The German-Russians in North Dakota a Brief History
Read, Tamar C. "The German-Russians in North Dakota a Brief History." Festival of Ethnic Musical Traditions in North Dakota,
1983, 40-46, 49-50.
According to the 1980 census, Americans of German descent comprise
the largest ethnic group in North Dakota. Few outside observers, however,
are aware of the enormous diversity that exists among those in North
Dakota who are identified as “German.” No doubt the largest
and most visible segment of this population is that of the German-Russians
(also known as Germans from Russia or Russian-Germans). At present,
North Dakota has more citizens of German-Russian extraction than any
other state, in the entire nation.
One finds an astonishing degree of linguistic and religious variation
among even the German-Russians themselves. Nonetheless, the majority
of North Dakota's German-Russians trace their ancestry to agriculturally-based
colonies in the Black Sea region of South Russia. These villages
were established in the early nineteenth century during the reign
of Tsar Alexander I (particularly in the years 1804-1810). The composition
of the Black Sea colonies reflected the different German provinces
from which the original settlers emigrated: Wuerttemberg, Baden,
Alsace, the Palatinate, and various other principalities. Each German-Russian
village, however, was homogeneously Protestant, Roman Catholic,
or Mennonite. Most of the Black Sea German villages were located
near the port city of Odessa, in settlement areas known by such
colorful names as Liebental, Glueckstal, Kutschurgan, and Beresan.
Other major areas of German colonization in South Russia included
the Crimea and Bessarabia.
Although the first German emigrants who settled in Russia were
dismayed by the sight of the treeless steppes that greeted them,
successive generations gradually adapted to the harsh realities
of their environment. For nearly a century, the Black Sea German
colonists enjoyed a relatively isolated life and were cut off from
both their German homeland and their Slavic neighbors. Such self-imposed
cultural isolation was disrupted in the early 1870s, when Russification
measures were enacted by assimilation-minded government officials.
The Black Sea German men folk, who had enjoyed freedom from compulsory
military service since 1804, now faced the prospect of donning uniforms
and marching in the tsar’s regiments like other Russian subjects.
This new development, among others, prompted thousands of German-
Russian families to consider immigrating to the New World.
The first German-Russians made their way to what is now North Dakota
in 1884, settling on rocky prairie lands in the south-central part
of the state. As in Russia, the emigrants in North Dakota tended
to settle in tightly-knit groups based on common religious affiliation.
Thus, one still finds German- Russian settlement areas in North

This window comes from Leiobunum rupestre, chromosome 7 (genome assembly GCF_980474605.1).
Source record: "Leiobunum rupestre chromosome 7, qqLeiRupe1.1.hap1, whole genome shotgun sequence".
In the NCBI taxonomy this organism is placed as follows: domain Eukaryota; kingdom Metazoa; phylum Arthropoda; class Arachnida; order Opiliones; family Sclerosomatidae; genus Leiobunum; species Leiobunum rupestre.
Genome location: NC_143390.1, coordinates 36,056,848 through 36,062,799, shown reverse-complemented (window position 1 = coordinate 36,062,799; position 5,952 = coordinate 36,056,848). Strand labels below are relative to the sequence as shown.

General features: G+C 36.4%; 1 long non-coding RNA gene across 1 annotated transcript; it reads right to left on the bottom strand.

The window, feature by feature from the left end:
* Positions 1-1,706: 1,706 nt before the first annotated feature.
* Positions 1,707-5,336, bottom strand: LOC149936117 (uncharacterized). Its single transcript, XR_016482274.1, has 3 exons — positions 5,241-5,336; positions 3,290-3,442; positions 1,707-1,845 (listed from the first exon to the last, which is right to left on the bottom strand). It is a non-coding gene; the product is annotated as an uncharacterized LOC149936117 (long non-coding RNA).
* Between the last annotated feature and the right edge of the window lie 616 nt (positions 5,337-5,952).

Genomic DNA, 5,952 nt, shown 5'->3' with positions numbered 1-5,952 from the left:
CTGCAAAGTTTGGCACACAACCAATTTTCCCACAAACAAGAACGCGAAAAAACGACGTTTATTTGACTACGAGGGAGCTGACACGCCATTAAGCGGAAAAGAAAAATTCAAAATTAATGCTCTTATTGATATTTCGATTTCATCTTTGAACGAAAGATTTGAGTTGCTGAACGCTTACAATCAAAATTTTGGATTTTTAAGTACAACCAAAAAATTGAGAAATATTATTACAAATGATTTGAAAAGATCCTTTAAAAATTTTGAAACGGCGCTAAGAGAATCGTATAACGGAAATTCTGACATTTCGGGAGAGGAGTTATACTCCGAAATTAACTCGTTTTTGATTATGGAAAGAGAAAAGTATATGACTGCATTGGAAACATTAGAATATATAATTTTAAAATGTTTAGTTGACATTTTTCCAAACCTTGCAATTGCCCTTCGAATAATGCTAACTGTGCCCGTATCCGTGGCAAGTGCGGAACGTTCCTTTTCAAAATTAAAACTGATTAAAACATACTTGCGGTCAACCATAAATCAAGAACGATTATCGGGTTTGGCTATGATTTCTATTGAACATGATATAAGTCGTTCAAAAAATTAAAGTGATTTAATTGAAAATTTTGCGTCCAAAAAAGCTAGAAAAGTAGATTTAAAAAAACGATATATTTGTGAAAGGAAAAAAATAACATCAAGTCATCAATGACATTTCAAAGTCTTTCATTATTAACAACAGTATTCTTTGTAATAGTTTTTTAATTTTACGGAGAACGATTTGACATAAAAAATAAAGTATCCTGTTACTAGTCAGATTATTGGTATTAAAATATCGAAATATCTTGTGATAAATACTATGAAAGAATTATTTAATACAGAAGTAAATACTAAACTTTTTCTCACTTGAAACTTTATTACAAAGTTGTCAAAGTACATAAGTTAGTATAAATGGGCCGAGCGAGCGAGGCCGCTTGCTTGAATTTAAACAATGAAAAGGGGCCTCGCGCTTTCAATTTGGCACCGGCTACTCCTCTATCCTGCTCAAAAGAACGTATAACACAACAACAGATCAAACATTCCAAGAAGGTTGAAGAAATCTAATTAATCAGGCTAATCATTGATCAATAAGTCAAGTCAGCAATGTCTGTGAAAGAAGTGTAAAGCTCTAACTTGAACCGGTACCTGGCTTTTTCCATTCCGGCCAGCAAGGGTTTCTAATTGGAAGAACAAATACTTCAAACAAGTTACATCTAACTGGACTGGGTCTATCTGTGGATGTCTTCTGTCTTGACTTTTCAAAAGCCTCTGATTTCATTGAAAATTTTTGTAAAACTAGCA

Dakota that are solidly Roman Catholic or Protestant. In present-day
south-central North Dakota, for example, German-Russian Protestants
dominate much of McIntosh County and the eastern half of Logan County
while German-Russian Catholics are concentrated in the southern
half of Emmons County and in the western portion of Logan County.
Other important centers of German-Russian settlement include the
north-central portion of North Dakota (especially Pierce, Henry,
McLean, Sheridan, Stutsman, Kidder, and Wells counties) and several
sections of the state west of the Missouri River (particularly Morton,
Grant, Hettinger, Stark, Dunn, and Mercer counties).
|A German-Russian congregation poses
at the entrance of St. Peter’s Lutheran Church, 1914.
The church once stood north of present-day Hazen, N.D. (Photo
courtesy of Victor Knell and Timothy Kloberdanz.)
Although present-day German-Russian Americans
are in many ways vastly different from their emigrant forebears
who arrived on the North Dakota prairies in thick sheepskin coats,
high Russian boots, and flowered head shawls, evidence of a strong
German-Russian culture identity persists. In many areas of the state,
the German-Russian dialects still can be heard, particularly among
family members born before 1950. A variety of German- Russian food
ways have been maintained and in some areas of the state have resisted
being replaced by American ones. Distinctive German-Russian ethnic
dishes include Gollodetz, Halupsy, Fleischkuechla, Strudla,
Plachenda, Schlitzkuechla, Riwel Supp, Borsch, and Kuchen.
A vitally important aspect of the German-Russian cultural heritage
in North Dakota is a strong musical tradition. Many German-Russians
point with obvious pride to the success of the famous band leader
Lawrence Welk, who began his musical career by playing an old family
accordion brought from Russia. Welk grew up on a prairie farmstead
near the German-Russian Catholic community of Strasburg, North Dakota.
For many German-Russians, certain community and family-related
events (such as wedding dances) retain a rich Old Country flavor.
Favorite folk songs of the German-Russians include "Schoen
is die Jugend” (Youth is Beautiful); “Zu Strasburg,
ein wunderschoene Stad” (To Strasburg, a Wonderful Fair
City); “Wie die Bluemlein draussen zit tern”
(How the Flowers Tremble in the Distance); “Wenn die Soldaten
dutch die Stadt marschiere” (When the Soldiers March
Through the City); and the always popular "Du, du liegst
mir im Herzen” (You, You Dwell in My Heart); Many of
these folk songs are similar to those performed by other German-speaking
ethnic groups. Yet certain tunes-such as the beautiful “Wir
sitzen so froehlich beisammen” (We're Sitting Together
So Happily) have special meaning for the German- Russians, since
the songs recall their ancestors' emigration to Russia following
the devastation caused by the Napoleonic invasions in Europe. This
particular song also is significant because it reflects a theme